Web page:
In a statement, the ADL noted, “Kerry has consistently been an effective advocate for Israel’s security in a dangerous region and demonstrated his commitment to fighting against anti-Semitism and bigotry all over the world.” The statement said that Kerry’s first visit to Israel was in an ADL congressional mission in May 1986.
Kerry’s nomination also earned kudos from J Street, the liberal Jewish group that advocates for more U.S. involvement in Israeli-Palestinian negotiations and encourages U.S. pressure on Israel to stop West Bank settlement expansion.
“Kerry would be well positioned to play a leading role should President Obama move to revive peace efforts aimed at achieving a two-state solution to the Israeli-Palestinian conflict,” J Street said in a statement. “Kerry understands that peace is not only essential for Israel’s survival, but also a fundamental U.S. interest.”
Such agreement in the Jewish community on Kerry’s nomination stands in contrast to another rumored Obama nomination: former Sen. Chuck Hagel (R-Neb.) for defense secretary.
Little of substance distinguishes Kerry and Hagel, insiders say. Each has advocated outreach to pariah nations like Iran and Syria, and each has issued sharp criticism of Israel — Hagel in 2006 during the Second Lebanon War and Kerry in 2010, against what he saw as the gratuitous excesses of Israel’s blockade of the Gaza Strip.
What differentiates Kerry from Hagel, pro-Israel officials say, is his willingness to engage even when he disagrees, and his familiarity with the issues.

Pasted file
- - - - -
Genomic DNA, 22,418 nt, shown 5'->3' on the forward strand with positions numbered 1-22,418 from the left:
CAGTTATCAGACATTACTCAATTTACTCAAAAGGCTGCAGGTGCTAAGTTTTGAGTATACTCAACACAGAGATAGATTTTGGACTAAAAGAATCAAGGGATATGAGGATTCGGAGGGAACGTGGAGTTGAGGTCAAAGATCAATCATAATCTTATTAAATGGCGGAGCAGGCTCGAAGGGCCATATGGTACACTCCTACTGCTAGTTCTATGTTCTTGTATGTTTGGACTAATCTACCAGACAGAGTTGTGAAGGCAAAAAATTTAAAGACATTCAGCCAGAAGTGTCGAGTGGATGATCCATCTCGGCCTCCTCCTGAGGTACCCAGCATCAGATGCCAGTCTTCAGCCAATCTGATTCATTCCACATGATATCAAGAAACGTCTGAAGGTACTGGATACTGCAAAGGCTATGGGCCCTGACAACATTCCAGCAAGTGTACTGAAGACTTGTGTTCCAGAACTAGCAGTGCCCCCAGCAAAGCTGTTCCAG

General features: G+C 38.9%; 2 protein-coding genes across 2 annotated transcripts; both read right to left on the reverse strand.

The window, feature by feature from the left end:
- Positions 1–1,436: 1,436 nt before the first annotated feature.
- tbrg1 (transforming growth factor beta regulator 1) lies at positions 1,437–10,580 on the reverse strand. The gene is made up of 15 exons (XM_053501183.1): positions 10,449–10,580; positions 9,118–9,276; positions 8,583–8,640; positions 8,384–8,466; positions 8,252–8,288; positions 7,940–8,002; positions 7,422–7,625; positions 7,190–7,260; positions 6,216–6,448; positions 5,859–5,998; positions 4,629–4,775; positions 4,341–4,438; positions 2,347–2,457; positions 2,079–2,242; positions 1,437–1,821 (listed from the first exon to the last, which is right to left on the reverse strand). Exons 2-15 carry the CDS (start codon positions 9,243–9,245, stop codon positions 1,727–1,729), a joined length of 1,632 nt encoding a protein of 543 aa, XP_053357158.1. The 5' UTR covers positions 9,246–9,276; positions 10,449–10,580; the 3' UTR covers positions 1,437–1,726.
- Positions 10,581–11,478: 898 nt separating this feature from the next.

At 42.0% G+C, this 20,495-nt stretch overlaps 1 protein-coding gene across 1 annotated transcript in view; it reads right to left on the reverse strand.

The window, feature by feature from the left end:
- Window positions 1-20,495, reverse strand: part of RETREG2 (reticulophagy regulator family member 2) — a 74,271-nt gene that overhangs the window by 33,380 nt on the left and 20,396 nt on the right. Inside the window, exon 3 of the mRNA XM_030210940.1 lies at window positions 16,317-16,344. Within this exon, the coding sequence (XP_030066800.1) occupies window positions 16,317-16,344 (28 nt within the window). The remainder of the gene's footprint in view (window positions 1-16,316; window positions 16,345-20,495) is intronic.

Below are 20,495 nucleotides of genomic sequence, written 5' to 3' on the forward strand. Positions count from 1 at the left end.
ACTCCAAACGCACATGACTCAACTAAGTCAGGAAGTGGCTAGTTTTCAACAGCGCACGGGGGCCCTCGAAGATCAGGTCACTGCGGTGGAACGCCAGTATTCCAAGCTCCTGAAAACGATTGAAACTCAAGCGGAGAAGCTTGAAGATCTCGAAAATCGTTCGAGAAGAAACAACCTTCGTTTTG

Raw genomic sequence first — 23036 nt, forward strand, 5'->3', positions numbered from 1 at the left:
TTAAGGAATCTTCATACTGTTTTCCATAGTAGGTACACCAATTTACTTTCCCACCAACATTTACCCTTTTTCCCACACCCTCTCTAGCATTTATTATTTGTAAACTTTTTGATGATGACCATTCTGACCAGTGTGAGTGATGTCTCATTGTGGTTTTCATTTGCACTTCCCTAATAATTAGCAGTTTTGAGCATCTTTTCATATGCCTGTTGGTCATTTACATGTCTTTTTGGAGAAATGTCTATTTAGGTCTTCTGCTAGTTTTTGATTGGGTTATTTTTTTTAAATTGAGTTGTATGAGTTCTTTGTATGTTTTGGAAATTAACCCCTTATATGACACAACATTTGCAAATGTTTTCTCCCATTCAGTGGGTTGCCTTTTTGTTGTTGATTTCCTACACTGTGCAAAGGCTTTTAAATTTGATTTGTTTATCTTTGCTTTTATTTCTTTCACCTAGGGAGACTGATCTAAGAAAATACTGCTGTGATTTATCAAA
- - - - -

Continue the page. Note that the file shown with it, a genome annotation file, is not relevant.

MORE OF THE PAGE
“Will we always agree? No,” Foxman said. “But we’re going to have in place someone who is knowledgeable, and that always works well for us.”
Daniel Mariaschin, who directs B’nai B’rith International, said he hoped that as secretary of state Kerry would show awareness of the uncertainties roiling the region, particularly in Egypt, where the Islamist Muslim Brotherhood has asserted control, and in Syria, which is mired in civil war.
“I would hope that as secretary of state, at least on questions related to Israel, he would take into account the fast-moving variables,” Mariaschin said.
Even before Obama’s announcement, Kerry had the backing of Senate colleagues, Republicans as well as Democrats. He has a longstanding friendship with Sen. John McCain (R-Ariz); both men are Vietnam veterans and in the 1980s paved the way to reconciliation between the United States and Vietnam.
The pick earned quick plaudits from a leading pro-Israel stalwart in the U.S. House of Representatives, Rep. Nita Lowey (D-N.Y.), the senior Democrat on the Appropriations Committee.
“As chairman of the Senate Foreign Relations Committee, he has worked to marshal support for tough sanctions against Iran and defend our ally Israel, and played a critical role as an envoy to Pakistan and Afghanistan,” Lowey said in a statement.
Kerry has a solid voting record on issues favored by the American Israel Public Affairs Committee, but rarely has taken the lead on legislation AIPAC favors.
Kerry was a leader in the 1980s on Soviet Jewry issues in Congress, and he has maintained close ties with the successors to the Soviet Jewry advocacy movement, said Mark Levin, who directs NCSJ: Advocates on Behalf of Jews in Russia, Ukraine, the Baltic States and Eurasia.
“For the last 20 years he’s been intimately involved in every issue impacting the U.S.-Russia relationship,” Levin said. “He’s had an open door on Russia when it comes to xenophobia and anti-Semitism.”